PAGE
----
A minor point, but: The fact that when Marshall calls Barney to verify that he is at the office and not driving the cab, we, the audience, see Barney at the office. It was a cheap move. If he's not actually there, don't show us footage of Barney stapling and shredding. Dream up some clever,  Sixth Sense -ish way of faking the viewer out. Don't expect us to shrug it off when Barney reveals Marshall had been talking to a recording. (Perhaps we were supposed to think that was Marshall imagining what Barney looked like at his desk, but that's pushing it.)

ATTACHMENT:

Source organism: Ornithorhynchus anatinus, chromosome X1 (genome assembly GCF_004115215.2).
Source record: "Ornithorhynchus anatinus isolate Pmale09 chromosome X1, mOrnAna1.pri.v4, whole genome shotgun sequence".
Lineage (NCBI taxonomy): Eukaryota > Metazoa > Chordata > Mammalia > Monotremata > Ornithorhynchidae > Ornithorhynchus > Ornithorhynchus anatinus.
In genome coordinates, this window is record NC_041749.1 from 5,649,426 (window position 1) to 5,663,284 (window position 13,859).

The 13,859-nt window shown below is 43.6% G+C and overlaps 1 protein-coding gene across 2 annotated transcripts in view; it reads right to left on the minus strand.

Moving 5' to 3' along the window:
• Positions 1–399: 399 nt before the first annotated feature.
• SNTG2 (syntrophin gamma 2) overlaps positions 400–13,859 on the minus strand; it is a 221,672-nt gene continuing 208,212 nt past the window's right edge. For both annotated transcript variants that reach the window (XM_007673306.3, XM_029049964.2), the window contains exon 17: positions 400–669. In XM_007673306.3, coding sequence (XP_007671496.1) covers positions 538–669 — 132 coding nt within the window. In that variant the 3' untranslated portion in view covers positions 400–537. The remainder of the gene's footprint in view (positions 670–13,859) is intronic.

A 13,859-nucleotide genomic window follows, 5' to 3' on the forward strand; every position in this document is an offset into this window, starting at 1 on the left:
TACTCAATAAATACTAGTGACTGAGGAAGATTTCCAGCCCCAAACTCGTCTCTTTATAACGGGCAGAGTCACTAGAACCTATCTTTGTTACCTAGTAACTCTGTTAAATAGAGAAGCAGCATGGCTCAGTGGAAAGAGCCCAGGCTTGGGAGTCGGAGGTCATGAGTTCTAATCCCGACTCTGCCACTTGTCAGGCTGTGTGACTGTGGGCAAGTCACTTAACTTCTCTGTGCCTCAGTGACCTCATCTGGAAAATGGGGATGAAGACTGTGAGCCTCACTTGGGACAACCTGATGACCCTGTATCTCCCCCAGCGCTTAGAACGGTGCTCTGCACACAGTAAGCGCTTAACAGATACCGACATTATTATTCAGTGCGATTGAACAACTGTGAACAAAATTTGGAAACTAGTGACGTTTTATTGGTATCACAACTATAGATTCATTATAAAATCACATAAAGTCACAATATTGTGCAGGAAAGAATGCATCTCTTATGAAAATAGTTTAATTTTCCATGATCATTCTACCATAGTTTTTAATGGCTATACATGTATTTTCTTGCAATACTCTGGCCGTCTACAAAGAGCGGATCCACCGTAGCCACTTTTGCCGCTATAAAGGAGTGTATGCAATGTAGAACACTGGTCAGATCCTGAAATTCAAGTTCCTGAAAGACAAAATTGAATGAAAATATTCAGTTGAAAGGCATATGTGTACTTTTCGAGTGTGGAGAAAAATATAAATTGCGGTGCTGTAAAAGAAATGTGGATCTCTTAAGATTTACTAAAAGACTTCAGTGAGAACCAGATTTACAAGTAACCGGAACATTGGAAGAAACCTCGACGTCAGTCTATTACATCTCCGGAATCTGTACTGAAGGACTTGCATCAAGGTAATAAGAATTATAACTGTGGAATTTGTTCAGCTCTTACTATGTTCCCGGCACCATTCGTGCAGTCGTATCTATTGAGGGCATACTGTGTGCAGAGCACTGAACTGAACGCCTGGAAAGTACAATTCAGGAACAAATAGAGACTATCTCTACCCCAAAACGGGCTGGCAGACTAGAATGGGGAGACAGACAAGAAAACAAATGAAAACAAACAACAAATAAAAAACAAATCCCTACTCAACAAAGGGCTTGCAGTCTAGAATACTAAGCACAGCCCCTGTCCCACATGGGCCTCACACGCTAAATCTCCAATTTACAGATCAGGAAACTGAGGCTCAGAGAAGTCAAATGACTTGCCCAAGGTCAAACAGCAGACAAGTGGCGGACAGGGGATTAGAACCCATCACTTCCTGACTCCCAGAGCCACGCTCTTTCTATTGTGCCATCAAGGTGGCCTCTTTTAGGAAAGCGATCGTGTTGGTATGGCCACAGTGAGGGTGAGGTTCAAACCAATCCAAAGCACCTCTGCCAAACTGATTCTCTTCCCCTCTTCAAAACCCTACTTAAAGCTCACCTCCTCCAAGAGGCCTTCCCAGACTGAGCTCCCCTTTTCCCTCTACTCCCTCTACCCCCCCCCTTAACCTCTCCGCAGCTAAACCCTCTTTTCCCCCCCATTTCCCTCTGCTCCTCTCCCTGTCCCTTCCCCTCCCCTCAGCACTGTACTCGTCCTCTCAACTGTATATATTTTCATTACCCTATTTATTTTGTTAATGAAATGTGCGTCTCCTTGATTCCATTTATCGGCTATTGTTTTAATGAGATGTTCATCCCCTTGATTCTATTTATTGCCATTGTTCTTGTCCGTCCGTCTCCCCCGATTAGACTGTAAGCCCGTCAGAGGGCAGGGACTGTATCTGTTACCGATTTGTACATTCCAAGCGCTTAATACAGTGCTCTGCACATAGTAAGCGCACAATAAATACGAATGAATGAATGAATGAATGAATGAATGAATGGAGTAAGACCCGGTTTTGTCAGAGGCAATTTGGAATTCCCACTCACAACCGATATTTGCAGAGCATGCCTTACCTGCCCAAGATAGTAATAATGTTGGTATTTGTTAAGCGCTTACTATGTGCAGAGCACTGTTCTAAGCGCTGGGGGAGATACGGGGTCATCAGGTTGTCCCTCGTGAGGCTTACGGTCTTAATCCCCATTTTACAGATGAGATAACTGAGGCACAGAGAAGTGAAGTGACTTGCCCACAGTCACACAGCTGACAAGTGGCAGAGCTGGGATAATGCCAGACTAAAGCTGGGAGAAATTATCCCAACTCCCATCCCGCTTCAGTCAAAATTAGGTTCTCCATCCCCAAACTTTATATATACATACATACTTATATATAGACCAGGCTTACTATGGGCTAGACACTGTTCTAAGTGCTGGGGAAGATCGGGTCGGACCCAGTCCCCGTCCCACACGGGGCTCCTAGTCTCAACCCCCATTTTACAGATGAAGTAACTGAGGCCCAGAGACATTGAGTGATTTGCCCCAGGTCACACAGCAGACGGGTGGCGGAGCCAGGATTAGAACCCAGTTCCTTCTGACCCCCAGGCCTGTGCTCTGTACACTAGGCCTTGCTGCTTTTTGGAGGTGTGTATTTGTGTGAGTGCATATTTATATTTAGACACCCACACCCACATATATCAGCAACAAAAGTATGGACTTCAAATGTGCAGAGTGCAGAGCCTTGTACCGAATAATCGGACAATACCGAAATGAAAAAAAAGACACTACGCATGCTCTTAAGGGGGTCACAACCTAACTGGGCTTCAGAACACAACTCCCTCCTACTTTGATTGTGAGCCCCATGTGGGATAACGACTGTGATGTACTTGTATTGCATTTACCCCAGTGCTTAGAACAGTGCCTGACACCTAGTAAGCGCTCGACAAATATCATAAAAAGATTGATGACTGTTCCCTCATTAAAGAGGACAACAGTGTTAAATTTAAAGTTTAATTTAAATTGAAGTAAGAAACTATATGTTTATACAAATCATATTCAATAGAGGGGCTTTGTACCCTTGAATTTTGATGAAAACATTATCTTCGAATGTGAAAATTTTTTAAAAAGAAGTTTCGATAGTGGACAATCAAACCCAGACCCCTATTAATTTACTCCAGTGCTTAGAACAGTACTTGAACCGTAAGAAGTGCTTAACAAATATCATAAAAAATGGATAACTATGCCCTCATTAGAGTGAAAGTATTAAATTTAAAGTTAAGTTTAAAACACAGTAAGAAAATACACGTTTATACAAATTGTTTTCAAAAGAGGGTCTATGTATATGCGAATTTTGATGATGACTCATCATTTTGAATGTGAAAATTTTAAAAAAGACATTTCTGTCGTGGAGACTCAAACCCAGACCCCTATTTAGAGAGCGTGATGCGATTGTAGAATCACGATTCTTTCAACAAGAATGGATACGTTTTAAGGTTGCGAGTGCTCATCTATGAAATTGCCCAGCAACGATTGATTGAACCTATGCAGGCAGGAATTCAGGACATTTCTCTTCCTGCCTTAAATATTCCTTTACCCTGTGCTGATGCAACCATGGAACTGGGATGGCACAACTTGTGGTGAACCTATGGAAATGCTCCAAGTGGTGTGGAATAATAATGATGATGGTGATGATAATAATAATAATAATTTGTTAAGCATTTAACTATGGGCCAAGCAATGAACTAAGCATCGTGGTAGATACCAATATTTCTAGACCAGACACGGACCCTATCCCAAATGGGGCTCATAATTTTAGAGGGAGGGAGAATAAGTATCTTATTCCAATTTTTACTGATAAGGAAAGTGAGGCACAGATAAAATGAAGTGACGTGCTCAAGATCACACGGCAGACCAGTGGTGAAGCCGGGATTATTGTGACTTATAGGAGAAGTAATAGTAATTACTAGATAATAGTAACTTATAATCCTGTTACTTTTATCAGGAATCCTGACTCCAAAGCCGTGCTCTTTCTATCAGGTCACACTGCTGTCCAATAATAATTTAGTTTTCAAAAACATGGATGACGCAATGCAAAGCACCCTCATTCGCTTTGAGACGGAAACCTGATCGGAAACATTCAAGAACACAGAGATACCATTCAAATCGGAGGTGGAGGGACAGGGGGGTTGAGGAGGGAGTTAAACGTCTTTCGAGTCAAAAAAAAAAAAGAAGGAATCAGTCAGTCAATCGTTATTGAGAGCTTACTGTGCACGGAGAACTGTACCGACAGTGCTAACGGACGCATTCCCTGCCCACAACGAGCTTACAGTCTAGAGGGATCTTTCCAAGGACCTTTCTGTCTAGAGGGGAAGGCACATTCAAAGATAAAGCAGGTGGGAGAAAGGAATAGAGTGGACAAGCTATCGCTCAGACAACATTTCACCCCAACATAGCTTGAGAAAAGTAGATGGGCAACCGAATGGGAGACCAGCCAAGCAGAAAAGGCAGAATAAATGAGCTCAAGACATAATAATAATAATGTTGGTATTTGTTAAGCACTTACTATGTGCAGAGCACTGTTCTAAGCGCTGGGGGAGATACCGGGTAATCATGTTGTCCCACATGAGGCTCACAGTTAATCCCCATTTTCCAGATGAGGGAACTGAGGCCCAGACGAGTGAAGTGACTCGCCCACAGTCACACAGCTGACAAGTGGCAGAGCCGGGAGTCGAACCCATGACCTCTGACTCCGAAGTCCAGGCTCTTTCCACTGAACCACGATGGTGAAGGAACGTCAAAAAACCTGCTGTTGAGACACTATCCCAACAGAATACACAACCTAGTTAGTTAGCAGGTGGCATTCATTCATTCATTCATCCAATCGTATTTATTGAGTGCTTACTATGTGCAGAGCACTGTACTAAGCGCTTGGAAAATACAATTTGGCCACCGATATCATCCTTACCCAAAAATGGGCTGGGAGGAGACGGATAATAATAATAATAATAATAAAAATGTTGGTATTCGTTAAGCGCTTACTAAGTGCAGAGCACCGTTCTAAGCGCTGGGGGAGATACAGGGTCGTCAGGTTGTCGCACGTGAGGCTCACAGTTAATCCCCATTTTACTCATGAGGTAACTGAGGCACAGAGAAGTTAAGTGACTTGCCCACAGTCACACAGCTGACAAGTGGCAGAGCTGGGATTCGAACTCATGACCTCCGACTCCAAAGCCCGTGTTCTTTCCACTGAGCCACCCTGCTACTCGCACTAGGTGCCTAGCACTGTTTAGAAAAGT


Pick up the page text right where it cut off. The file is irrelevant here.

Ted's doppelganger speech. Of all the lame things Ted has said over the course of five seasons, this has to be one of the lamest, and strangest: "Eventually, over time, we all become our own doppelgangers, these completely different people who just happen to look like us." That's a rather terrifying thought, isn't it? We change so fundamentally, and so quickly, that over the course of five years we can become completely different people? Does Ted really believe that? In what way is he a different person than the guy who was "chasing after some girl he was convinced was the one" five years ago? In what way are Marshall and Lily  completely  different? Yes, they're now married and contemplating children. Does anyone feel that these facts render them new people who just happen to look like their former selves? (If anything, the most arresting difference in the characters are the physical ones.) The one attempt  HIMYM   has  made at character evolution the abortive attempt to give Barney a heart by having him fall for Robin was the defining failure of Season 5, a point Ted's inane speech served to highlight.